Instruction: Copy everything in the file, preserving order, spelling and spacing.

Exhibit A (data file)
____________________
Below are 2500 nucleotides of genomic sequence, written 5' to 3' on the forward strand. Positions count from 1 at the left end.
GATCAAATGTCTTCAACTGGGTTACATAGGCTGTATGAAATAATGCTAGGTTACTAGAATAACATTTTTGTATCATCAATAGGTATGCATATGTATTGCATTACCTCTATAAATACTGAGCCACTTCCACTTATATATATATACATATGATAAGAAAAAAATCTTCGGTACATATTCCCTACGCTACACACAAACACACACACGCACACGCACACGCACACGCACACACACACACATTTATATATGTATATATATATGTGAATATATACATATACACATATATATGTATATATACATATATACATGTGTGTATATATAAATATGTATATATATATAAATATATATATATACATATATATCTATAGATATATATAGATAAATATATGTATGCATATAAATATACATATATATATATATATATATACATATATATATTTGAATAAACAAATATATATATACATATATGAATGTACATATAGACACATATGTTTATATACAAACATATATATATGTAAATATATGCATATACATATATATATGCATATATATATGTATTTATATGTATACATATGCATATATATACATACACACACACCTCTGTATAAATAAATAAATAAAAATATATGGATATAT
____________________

Below are 2500 nucleotides of genomic sequence, written 5' to 3' on the forward strand. Positions count from 1 at the left end.
GATCAAATGTCTTCAACTGGGTTACATAGGCTGTATGAAATAATGCTAGGTTACTAGAATAACATTTTTGTATCATCAATAGGTATGCATATGTATTGCATTACCTCTATAAATACTGAGCCACTTCCACTTATATATATATACATATGATAAGAAAAAAATCTTCGGTACATATTCCCTACGCTACACACAAACACACACACGCACACGCACACGCACACGCACACACACACACATTTATATATGTATATATATATGTGAATATATACATATACACATATATATGTATATATACATATATACATGTGTGTATATATAAATATGTATATATATATAAATATATATATATACATATATATCTATAGATATATATAGATAAATATATGTATGCATATAAATATACATATATATATATATATATATACATATATATATTTGAATAAACAAATATATATATACATATATGAATGTACATATAGACACATATGTTTATATACAAACATATATATATGTAAATATATGCATATACATATATATATGCATATATATATGTATTTATATGTATACATATGCATATATATACATACACACACACCTCTGTATAAATAAATAAATAAAAATATATGGATATAT